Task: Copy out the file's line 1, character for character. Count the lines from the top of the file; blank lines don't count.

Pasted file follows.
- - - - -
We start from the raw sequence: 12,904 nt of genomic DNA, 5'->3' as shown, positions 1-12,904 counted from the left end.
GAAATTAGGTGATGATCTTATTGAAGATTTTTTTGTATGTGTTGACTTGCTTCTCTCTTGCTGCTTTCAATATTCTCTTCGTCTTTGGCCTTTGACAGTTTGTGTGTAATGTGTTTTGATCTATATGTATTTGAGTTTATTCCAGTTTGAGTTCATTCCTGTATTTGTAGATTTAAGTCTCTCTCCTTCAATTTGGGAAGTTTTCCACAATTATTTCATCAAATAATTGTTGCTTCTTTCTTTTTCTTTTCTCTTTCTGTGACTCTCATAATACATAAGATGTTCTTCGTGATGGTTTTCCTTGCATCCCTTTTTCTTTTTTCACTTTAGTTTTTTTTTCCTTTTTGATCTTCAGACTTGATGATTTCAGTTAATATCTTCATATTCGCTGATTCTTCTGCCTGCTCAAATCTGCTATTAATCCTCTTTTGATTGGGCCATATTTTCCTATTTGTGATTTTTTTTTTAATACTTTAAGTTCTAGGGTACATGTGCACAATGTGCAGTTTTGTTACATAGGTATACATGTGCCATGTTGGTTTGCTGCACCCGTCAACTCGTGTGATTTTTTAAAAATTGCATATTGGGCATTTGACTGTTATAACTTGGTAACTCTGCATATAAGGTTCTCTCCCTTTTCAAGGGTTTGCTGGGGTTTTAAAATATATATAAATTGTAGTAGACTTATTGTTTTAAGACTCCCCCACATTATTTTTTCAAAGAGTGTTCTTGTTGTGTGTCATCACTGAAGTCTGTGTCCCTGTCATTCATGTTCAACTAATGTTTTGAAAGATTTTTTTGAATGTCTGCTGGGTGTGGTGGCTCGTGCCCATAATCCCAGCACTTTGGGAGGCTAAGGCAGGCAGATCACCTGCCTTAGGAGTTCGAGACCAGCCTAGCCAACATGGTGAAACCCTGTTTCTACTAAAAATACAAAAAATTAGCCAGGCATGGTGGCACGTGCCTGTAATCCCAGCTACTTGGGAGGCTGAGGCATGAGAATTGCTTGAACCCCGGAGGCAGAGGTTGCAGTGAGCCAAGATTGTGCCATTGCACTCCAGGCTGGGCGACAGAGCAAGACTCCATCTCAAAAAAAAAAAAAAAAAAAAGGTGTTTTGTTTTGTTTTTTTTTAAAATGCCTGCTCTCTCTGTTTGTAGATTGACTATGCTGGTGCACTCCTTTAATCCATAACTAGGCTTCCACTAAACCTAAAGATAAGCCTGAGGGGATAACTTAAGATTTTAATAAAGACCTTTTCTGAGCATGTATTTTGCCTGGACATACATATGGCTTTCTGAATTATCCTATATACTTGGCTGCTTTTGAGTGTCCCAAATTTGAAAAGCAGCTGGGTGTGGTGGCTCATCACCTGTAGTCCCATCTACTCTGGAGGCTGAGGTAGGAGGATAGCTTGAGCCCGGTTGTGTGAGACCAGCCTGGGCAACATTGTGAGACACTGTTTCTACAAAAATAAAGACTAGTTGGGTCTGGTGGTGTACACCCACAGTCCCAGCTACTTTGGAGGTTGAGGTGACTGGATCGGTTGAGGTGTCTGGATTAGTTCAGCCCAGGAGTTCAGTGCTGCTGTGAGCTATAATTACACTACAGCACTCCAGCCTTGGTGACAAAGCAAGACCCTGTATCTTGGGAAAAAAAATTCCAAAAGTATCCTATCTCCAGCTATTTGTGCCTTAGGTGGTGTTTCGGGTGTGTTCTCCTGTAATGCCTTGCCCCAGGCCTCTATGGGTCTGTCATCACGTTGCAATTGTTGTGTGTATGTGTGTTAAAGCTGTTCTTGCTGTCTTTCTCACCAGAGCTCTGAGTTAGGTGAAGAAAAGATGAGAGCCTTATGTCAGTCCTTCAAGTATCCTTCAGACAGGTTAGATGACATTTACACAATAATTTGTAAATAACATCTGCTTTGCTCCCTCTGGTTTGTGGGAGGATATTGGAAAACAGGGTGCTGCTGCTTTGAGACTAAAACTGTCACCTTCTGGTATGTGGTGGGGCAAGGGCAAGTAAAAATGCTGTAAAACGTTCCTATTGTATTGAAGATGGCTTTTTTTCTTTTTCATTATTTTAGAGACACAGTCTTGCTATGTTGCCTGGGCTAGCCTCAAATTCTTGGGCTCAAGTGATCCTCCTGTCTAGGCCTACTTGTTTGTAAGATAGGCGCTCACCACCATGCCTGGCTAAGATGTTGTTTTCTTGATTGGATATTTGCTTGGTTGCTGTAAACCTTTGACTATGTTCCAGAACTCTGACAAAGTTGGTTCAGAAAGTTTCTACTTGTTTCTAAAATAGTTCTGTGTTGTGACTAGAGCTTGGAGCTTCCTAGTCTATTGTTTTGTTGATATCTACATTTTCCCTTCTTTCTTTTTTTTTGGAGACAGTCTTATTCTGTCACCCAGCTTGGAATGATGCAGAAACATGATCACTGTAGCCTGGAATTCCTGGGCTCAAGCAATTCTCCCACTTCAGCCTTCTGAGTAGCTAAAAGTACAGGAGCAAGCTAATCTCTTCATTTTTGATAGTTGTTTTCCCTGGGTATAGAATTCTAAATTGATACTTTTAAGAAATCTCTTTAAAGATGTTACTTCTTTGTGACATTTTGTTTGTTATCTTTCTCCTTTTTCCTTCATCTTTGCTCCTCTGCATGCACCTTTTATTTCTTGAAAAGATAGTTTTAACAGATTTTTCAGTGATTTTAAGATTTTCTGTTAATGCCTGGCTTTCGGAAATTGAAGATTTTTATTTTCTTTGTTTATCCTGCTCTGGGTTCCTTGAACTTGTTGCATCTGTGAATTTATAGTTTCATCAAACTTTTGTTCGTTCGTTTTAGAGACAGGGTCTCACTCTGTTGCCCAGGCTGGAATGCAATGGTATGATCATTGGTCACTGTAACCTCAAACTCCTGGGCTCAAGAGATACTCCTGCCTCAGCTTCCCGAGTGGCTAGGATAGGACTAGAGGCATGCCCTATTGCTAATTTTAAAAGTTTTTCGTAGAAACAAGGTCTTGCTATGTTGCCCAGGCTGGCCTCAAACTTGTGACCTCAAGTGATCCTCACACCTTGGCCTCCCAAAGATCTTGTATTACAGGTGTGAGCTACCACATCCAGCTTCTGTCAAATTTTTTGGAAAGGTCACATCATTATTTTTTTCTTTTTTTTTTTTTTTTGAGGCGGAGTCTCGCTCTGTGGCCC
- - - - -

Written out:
We start from the raw sequence: 12,904 nt of genomic DNA, 5'->3' as shown, positions 1-12,904 counted from the left end.